The Internet has become a collective confessional, in which people share their deepest secrets, desires, and sometimes, their regrets. One artist, who we first discovered on Lost at E Minor, hopes to use it as a platform for social change. “In today’s society, we are often told to look or act a certain way. If we differ from these ‘standards,’ we are often judged, ridiculed, bullied and sometimes even killed over them,” photographer Steve Rosenfield wrote of his What I Be photo series. “I started this project in hopes to open up the lines of communication, and to help everyone accept diversity with an open mind & heart and empower those who feel they suffer for something they may see as a flaw.” The series makes people’s insecurities visible, as each individual has written them across their own bodies. The photos are raw, heartfelt visual diaries that are profoundly emotional, but also inspiring. Some participants included a personal essay to accompany their image, which we’ve featured in our gallery where applicable. The ones that don’t are still powerful reminders of the shared anxieties we face as fragile human beings and the hope that can heal us.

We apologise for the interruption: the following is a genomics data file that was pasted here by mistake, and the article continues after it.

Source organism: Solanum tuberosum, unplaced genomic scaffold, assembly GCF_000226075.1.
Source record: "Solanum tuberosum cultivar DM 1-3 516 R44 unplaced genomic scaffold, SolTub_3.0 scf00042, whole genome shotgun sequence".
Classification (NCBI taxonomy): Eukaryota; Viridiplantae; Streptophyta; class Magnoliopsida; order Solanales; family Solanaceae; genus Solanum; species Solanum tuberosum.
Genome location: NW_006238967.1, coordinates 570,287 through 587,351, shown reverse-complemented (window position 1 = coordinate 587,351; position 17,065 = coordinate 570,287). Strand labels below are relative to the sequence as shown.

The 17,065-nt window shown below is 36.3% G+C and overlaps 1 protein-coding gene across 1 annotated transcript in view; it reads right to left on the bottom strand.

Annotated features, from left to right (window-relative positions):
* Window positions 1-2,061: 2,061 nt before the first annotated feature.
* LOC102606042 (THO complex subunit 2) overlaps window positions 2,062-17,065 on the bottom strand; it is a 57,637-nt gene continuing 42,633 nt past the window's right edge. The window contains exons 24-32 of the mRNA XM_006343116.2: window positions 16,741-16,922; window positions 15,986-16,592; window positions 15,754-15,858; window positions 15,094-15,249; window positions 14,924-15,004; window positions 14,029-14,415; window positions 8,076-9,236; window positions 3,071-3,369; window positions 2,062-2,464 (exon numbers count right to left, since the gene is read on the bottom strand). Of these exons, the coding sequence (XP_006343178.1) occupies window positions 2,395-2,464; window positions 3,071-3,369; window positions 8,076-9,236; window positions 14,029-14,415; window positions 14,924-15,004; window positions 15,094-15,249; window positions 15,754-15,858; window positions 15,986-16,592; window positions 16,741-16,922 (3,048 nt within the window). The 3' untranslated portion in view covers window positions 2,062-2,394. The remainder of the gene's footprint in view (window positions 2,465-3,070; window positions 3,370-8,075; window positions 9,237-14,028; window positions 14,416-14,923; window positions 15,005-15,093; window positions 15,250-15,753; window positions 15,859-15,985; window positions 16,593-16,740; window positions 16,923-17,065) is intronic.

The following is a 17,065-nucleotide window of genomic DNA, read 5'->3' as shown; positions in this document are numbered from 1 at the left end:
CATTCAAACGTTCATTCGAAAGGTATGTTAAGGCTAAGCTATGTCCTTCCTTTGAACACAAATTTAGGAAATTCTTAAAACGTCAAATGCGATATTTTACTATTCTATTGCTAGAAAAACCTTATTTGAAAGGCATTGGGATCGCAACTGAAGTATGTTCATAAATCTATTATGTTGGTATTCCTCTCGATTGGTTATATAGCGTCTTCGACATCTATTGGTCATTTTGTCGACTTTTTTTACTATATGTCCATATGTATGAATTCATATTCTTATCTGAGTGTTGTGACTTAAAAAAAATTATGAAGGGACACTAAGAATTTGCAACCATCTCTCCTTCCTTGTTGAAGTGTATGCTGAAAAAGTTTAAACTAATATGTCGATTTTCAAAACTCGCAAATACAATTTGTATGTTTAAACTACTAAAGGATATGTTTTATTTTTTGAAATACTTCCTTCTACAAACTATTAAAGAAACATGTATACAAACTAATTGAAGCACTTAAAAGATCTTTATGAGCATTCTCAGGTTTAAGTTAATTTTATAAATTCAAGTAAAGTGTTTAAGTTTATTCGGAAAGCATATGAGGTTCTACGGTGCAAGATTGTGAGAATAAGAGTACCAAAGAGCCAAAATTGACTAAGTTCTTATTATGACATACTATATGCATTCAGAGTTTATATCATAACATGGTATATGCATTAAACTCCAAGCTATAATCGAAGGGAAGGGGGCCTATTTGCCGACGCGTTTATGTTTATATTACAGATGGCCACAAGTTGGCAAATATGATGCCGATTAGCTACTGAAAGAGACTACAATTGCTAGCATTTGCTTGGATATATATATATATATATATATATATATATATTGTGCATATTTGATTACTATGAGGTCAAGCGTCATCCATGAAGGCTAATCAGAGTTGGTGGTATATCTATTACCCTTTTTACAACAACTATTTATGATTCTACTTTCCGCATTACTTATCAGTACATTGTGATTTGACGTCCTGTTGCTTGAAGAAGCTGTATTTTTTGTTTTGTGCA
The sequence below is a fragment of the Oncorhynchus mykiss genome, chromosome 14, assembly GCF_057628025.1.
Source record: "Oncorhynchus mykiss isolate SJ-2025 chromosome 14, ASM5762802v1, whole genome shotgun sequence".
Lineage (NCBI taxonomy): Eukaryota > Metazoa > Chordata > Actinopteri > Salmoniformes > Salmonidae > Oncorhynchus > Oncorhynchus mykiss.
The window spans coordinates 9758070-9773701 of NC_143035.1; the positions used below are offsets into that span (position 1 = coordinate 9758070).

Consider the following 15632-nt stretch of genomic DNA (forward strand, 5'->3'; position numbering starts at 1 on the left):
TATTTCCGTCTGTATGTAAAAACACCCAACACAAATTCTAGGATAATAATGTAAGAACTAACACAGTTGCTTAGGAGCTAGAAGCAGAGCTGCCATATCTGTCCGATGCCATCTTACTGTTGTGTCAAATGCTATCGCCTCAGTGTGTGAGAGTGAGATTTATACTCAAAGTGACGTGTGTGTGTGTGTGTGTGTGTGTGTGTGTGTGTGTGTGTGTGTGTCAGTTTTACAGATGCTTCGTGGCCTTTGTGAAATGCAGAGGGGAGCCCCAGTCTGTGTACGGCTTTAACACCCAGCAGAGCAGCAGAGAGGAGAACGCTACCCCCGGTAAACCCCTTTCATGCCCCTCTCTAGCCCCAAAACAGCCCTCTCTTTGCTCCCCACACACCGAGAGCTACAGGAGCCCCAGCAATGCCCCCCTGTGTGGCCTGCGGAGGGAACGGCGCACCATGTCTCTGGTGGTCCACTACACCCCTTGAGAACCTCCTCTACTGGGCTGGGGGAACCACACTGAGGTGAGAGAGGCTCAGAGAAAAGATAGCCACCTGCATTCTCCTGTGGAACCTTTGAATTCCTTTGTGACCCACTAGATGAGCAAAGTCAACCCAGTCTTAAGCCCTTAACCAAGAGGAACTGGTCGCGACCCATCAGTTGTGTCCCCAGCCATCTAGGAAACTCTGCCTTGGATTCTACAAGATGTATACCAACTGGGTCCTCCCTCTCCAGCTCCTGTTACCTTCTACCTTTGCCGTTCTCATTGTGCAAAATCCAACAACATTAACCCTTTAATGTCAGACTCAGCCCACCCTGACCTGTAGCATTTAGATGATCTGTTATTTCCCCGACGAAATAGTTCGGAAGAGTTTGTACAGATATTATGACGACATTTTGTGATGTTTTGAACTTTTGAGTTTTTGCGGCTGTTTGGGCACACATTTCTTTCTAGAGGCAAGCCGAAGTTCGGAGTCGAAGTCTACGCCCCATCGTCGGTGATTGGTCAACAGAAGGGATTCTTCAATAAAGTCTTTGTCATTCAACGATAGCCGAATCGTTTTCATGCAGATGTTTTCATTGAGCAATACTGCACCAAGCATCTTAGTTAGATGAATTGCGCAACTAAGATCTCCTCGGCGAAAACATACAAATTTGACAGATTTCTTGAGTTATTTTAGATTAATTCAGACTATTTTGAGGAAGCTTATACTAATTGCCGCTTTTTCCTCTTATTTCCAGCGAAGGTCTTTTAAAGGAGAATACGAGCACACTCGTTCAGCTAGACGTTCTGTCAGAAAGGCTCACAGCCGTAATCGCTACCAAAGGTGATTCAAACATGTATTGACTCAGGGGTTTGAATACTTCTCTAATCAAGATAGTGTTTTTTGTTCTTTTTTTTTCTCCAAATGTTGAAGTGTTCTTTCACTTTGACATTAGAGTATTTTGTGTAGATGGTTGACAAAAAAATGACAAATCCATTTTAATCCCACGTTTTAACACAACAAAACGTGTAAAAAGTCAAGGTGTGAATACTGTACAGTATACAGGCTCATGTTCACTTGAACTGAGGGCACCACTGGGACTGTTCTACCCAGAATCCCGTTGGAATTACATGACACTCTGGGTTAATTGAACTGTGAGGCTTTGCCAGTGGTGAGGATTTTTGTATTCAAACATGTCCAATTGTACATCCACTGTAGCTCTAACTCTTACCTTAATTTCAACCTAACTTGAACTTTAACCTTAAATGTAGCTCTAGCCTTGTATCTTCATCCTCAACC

“At 21 years old and 5 feet tall, I weighed a whopping 85 pounds. And when I looked in the mirror, all I saw was disgusting fat on my thighs and stomach that needed to be removed.”
“The thing is, I did struggle with mental health issues, namely anxiety and depression. But those were issues that truly had nothing to do with the fact that he wasn’t faithful in our relationship and unable to take any responsibility for it.”
“I am told a lot that I couldn’t or can’t do this or that simply because I have one arm. So for a while in my life I accepted that I would never be able to do certain things.”